Forget the days of grabbing an old t-shirt and moseying on over to the local gym.
Today's consumers are demanding more dynamic answers to their fitness cravings.
GuavaPass, a startup launched just last year, allows users to book classes at boutique studios, usually reserved for members only. Buoyed by strong demand in Asia and the Middle East, it has already set up flags in ten cities.
"People are looking for a change," Rhyce Lein, Singapore's manager for GuavaPass told CNBC. "Gone are the days of them just going to a gym and lifting weights. They want to discover different types of workouts."
The business model creates a mutually beneficial scenario for both guests and business owners alike.
Anabel Chew, WeBarre co-founder, just opened her second studio in Singapore which offers high-intensity interval training. In an average class, about half of the students in her classes are members of GuavaPass, which allows them to visit her studio up to three times per month.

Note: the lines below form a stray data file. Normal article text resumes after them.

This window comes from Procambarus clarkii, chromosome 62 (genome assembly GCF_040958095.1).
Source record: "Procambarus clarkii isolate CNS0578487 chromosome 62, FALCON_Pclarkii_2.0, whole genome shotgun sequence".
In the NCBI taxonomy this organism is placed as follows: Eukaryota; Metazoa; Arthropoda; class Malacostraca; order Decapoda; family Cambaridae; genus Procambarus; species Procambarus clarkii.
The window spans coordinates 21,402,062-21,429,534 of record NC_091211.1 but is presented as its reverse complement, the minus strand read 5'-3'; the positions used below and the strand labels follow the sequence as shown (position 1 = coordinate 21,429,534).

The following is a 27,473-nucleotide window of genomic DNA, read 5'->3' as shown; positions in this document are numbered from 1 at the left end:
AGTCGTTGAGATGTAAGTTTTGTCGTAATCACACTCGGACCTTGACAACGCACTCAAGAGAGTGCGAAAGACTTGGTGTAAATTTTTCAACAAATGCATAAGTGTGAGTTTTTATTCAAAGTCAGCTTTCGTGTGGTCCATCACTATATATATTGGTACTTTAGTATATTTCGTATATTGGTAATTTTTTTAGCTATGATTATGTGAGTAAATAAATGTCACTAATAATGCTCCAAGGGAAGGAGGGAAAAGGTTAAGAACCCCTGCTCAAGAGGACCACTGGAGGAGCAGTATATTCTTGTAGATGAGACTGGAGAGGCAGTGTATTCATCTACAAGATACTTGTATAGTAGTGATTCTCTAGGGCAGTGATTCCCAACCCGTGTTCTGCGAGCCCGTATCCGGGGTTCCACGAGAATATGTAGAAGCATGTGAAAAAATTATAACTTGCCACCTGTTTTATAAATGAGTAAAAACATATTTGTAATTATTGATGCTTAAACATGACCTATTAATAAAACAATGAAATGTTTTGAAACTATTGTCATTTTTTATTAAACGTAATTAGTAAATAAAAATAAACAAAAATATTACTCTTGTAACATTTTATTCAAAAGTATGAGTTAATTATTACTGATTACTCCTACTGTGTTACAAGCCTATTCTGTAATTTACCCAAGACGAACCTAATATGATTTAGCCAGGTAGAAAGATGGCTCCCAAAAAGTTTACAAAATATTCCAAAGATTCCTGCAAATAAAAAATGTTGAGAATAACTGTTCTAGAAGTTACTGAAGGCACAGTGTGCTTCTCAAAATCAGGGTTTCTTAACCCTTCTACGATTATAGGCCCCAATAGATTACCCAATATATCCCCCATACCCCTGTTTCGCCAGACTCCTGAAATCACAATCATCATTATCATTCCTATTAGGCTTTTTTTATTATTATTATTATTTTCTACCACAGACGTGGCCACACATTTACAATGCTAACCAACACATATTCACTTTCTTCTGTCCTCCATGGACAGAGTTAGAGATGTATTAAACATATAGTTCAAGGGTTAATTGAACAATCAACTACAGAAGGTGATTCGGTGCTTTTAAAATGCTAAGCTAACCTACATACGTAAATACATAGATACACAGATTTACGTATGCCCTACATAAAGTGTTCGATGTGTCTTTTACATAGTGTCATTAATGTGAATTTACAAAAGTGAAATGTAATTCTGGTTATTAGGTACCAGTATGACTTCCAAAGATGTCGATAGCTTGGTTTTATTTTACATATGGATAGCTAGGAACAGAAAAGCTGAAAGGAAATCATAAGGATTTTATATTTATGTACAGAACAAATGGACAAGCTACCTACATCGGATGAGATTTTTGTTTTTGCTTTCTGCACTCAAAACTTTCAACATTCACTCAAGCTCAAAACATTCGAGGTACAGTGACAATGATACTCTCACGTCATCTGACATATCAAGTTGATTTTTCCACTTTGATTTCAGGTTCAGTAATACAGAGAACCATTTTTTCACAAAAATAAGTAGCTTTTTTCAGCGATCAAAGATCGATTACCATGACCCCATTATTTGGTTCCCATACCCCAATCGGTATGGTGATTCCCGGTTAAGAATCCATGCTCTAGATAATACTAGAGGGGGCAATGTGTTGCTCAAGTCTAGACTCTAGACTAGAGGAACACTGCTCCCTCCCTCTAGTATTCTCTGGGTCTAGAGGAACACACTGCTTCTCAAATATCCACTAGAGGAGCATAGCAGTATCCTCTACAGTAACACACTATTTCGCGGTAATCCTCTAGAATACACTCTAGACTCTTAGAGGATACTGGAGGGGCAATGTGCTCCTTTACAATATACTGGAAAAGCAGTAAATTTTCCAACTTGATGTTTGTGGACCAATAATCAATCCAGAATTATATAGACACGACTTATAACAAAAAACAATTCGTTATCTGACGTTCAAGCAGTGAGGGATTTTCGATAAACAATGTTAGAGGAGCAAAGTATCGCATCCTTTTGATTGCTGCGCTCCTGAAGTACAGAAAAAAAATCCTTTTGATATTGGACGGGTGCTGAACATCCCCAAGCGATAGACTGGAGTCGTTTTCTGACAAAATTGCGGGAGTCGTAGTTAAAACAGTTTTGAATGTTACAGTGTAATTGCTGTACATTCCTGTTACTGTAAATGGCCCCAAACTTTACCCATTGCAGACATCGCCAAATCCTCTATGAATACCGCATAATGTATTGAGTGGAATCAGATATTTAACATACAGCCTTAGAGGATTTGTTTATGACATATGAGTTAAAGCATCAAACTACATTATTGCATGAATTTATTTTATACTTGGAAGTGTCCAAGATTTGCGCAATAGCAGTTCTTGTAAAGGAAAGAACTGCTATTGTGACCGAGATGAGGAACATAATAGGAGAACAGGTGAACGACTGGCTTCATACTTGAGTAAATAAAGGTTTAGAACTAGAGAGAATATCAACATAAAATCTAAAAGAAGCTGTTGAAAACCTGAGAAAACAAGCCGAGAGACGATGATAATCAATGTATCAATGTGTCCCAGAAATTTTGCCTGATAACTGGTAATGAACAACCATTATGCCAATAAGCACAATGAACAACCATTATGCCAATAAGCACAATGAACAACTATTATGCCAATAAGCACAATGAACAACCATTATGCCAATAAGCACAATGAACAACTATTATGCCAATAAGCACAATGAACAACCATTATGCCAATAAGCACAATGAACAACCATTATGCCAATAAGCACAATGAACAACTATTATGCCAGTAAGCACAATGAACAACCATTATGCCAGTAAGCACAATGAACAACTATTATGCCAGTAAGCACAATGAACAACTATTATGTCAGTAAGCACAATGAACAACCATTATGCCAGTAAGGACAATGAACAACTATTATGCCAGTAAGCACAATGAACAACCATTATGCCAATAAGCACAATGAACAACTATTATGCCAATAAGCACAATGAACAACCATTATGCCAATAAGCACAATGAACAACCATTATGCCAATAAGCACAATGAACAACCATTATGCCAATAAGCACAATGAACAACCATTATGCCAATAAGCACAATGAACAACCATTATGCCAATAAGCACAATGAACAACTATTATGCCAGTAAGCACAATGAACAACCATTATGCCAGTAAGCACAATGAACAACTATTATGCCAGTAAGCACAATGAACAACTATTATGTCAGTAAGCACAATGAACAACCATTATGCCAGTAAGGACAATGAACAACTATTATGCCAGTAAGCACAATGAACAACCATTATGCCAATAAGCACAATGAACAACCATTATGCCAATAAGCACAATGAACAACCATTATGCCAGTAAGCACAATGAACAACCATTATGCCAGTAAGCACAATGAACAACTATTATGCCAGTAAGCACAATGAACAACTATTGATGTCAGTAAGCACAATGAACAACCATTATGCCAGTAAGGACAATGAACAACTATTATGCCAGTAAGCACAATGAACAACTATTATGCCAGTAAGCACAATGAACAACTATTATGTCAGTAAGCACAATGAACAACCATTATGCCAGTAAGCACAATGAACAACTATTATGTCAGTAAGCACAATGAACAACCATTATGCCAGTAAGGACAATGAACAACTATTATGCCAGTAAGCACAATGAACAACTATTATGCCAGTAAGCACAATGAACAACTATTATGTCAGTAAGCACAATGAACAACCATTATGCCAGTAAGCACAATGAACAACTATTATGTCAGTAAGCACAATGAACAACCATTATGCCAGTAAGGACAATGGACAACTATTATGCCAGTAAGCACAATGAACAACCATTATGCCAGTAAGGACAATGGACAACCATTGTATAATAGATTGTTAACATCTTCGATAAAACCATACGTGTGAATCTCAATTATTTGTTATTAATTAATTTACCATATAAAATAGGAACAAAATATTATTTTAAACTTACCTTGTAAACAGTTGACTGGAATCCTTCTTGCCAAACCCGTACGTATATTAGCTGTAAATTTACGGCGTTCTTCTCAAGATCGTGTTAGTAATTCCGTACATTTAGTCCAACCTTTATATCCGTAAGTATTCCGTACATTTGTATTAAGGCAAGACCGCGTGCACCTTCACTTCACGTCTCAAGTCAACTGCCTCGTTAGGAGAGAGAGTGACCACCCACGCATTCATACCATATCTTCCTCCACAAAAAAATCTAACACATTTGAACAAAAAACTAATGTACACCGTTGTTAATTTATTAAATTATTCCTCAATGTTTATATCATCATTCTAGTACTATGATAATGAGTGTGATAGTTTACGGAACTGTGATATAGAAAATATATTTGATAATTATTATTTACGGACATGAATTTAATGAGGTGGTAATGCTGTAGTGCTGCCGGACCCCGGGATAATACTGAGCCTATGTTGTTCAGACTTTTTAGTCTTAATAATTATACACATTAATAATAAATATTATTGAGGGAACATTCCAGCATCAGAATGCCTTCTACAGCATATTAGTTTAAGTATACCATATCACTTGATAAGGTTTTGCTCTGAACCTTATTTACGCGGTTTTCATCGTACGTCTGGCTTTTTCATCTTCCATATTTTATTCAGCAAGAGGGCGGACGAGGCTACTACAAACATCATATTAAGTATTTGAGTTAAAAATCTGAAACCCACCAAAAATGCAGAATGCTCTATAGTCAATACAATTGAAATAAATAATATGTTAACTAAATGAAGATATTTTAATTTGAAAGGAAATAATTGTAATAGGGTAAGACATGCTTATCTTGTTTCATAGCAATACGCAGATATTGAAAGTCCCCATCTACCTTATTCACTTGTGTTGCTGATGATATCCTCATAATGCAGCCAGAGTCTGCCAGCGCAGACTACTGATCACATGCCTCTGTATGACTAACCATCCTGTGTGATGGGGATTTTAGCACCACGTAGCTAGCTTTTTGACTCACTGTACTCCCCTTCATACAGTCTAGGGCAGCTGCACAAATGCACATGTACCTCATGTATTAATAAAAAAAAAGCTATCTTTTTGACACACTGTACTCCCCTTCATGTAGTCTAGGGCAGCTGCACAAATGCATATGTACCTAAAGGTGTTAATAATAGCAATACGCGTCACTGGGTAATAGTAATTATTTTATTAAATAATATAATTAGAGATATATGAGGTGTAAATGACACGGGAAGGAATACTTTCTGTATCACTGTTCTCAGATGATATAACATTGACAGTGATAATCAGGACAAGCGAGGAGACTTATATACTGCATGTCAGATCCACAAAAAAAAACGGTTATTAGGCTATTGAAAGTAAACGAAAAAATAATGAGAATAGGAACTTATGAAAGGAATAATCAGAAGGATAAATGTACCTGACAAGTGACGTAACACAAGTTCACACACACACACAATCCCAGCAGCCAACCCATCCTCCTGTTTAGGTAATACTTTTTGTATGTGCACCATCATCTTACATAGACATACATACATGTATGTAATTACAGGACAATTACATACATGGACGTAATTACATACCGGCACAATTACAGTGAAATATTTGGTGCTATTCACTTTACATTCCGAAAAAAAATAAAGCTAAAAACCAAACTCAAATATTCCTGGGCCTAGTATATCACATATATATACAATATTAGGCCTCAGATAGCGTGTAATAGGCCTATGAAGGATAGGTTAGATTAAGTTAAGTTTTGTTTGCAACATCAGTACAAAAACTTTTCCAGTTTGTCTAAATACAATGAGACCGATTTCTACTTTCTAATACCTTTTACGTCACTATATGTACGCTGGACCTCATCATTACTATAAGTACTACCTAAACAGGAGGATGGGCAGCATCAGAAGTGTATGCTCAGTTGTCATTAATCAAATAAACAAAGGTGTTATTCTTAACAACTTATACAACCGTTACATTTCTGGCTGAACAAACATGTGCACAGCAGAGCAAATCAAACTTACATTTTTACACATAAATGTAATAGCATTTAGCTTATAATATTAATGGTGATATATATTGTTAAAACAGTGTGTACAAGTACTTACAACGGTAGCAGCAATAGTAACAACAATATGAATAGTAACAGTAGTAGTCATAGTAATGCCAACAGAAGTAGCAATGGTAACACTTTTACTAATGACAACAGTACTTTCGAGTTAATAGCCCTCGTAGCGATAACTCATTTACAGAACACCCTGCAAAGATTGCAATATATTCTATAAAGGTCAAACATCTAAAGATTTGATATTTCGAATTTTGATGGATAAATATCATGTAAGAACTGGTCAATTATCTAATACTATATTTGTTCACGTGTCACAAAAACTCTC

GuavaPass pays her for each slot, so they don't go unused, while also generating awareness for her studio.
"When we first started out, nobody knew what Barre was," she told CNBC. "It was really important for somebody like GuavaPass to come in and bring in clients who wanted to try Barree but not sure if they wanted to commit to a membership yet.
GuavaPass offerings are wide and include everything from yoga to aqua spin.
The upstart announced its raised $5 million in Series A funding this year, but the space is crowded. It shuttered its operations in Australia citing increased competition, likely from apps including, ClassPass, a U.S.-based rival which has raised more than $80 million, including from Google Ventures, and also operates in the U.K. and Australia.
Meanwhile, Passport Asia, which had a similar business model in Singapore, merged with another fitness start-up.